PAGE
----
Tuesday, December 6, 2011

The Great Divide

It never used to matter if you were single and all your friends had boyfriends.  In high school it meant platonic (read: gay) dates to homecoming in a group of couples. In college in meant that while you had to keep your shit together at parties, your friends could get sloppy and expect their boyfriend would take them home safely.  Really, not a huge difference in lifestyle.

In the working world, however, if you're single and your friends are not, there is a great divide.   Single no longer means "not seeing anyone," but instead means not married, living with a significant other, or engaged.   And while your friends will talk about family obligations, that chore their husband won't do, how to keep romance alive after all these years, etc., you will want to talk about last night's episode of Law and Order SVU.  That you watched with you cat.   

Last weekend I attended a baby shower for my coworker.   I don't think I've ever felt more out of place in my life.   I went with Sam, and clearly, she and I were the "single friends".   We bought my coworker a baby gate, the quintessential single gift ("Here, now you can make sure you can keep your baby penned up, especially if I ever come over").  The shower itself was fine, however, I expected booze to be served. Apparently this isn't the practice because the pregnant mother can't drink.  My thoughts?   Buuuut I can.  If I have to spend three hours with twenty women while they squawk about foreskin care and chafed/bloody/leaking nipples, I need alcohol.   And a lot.  It wasn't my decision to gestate a baby, why should I be punished?!   Even with that attitude, as I listened to women planning for future babies or protests of, "We just got married--we're going to wait,"   I realized how completely irrelevant I was to the whole exercise.  And it made me kind of sad.  I did not fit in with these women and their folksy wisdom about how to keep baby shit from squirting out of a diaper.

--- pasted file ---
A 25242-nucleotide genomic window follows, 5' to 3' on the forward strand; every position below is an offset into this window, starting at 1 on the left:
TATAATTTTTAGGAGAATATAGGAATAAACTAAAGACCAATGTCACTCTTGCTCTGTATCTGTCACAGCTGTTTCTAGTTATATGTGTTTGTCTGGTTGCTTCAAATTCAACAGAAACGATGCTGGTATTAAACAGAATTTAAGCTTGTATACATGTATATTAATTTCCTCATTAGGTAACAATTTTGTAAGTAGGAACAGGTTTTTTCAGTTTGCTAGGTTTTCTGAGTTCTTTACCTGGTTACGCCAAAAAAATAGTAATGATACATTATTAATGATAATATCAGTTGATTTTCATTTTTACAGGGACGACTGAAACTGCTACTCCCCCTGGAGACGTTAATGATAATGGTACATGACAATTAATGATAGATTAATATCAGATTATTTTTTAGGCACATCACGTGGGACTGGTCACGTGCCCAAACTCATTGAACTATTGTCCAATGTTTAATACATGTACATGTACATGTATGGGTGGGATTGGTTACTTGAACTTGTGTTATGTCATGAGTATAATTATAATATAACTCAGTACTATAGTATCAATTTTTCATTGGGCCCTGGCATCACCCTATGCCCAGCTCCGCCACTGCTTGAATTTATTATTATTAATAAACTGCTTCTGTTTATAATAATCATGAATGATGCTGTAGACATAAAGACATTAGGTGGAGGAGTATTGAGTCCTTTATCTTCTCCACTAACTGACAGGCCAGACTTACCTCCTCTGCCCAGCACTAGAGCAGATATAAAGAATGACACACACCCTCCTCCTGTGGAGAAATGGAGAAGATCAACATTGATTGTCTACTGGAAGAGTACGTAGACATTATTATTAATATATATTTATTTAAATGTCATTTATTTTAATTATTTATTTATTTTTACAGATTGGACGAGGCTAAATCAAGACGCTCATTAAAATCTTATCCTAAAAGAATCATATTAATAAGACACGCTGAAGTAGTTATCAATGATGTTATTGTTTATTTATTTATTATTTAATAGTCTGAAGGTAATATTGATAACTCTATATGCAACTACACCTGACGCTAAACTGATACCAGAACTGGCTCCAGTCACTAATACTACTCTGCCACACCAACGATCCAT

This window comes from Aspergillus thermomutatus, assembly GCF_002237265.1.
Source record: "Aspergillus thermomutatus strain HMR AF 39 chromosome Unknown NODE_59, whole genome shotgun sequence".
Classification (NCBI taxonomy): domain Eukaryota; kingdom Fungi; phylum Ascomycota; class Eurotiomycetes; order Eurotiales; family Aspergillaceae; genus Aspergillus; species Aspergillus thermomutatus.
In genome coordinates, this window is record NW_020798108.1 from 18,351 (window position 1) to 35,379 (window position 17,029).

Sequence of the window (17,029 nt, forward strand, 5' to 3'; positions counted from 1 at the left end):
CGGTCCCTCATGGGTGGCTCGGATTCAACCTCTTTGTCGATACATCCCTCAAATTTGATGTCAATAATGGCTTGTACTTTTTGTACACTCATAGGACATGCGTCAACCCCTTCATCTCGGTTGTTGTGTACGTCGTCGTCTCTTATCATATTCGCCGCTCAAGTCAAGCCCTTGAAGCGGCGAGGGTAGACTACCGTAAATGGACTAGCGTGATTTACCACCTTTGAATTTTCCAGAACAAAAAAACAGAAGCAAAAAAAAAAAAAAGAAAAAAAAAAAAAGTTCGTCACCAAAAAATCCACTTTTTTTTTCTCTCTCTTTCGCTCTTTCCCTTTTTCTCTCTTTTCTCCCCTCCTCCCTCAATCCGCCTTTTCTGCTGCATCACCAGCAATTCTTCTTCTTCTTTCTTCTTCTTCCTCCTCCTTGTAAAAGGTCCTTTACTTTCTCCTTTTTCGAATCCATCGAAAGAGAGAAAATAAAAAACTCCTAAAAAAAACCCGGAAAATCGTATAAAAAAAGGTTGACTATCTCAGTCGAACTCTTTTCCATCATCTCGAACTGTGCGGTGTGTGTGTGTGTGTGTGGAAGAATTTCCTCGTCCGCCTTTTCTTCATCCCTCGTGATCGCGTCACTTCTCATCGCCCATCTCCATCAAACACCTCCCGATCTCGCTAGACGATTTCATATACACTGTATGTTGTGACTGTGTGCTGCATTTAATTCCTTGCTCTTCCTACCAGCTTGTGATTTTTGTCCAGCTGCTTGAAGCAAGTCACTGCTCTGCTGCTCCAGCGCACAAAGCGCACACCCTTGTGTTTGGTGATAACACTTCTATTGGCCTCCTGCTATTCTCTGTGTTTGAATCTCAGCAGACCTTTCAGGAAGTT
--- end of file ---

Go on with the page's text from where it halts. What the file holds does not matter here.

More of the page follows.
This divide has come up time and time again.  Usually ever time I invite my married friends to grab a beer. Some domestic obligation always comes up, and I want to roll my eyes and say, "ok, ok, you have a husband, but I have a cat, and you don't see me dropping everything to go be with her."   The very fact I think this (only briefly!) is pretty conclusive proof I am still a child.  But really,  I'm over my stupid college party days.   But not completely.  I want to be able to dress up and go out and drink and flirt--but I'd also like to be included when the "couples" from work hang out together.   I don't want a baby now (at-fucking-all), but I want to be able to join a conversation about baby names without feeling like a fourth-grader naming her doll.  

Now even after confessing the alienation I feel, I could be very smug and say, "I'm living it up! I'm single! Why would I want to be married--blah!"  The truth is, sadly enough,  I do the same lame things my married friends do with their spouses (read: Law and Order SVU) only I do them alone.   Which really isn't so glamorous--although if someone married asks you, I go to sexy parties every night and sleep with random, attractive men.   

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